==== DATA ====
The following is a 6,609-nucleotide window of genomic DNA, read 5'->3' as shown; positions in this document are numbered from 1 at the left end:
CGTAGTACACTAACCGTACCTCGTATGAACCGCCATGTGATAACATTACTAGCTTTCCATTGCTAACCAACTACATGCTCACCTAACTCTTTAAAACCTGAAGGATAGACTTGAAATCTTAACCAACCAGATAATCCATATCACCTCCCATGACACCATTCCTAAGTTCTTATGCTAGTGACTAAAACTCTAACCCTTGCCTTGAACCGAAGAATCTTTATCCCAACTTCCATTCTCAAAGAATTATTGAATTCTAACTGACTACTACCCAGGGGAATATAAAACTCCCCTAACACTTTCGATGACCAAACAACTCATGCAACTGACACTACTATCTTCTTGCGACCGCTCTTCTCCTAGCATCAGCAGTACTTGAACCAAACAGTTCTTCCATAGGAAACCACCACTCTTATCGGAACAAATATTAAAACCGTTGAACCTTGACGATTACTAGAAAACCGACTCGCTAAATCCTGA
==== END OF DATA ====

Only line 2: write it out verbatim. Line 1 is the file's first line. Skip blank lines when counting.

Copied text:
CGTAGTACACTAACCGTACCTCGTATGAACCGCCATGTGATAACATTACTAGCTTTCCATTGCTAACCAACTACATGCTCACCTAACTCTTTAAAACCTGAAGGATAGACTTGAAATCTTAACCAACCAGATAATCCATATCACCTCCCATGACACCATTCCTAAGTTCTTATGCTAGTGACTAAAACTCTAACCCTTGCCTTGAACCGAAGAATCTTTATCCCAACTTCCATTCTCAAAGAATTATTGAATTCTAACTGACTACTACCCAGGGGAATATAAAACTCCCCTAACACTTTCGATGACCAAACAACTCATGCAACTGACACTACTATCTTCTTGCGACCGCTCTTCTCCTAGCATCAGCAGTACTTGAACCAAACAGTTCTTCCATAGGAAACCACCACTCTTATCGGAACAAATATTAAAACCGTTGAACCTTGACGATTACTAGAAAACCGACTCGCTAAATCCTGA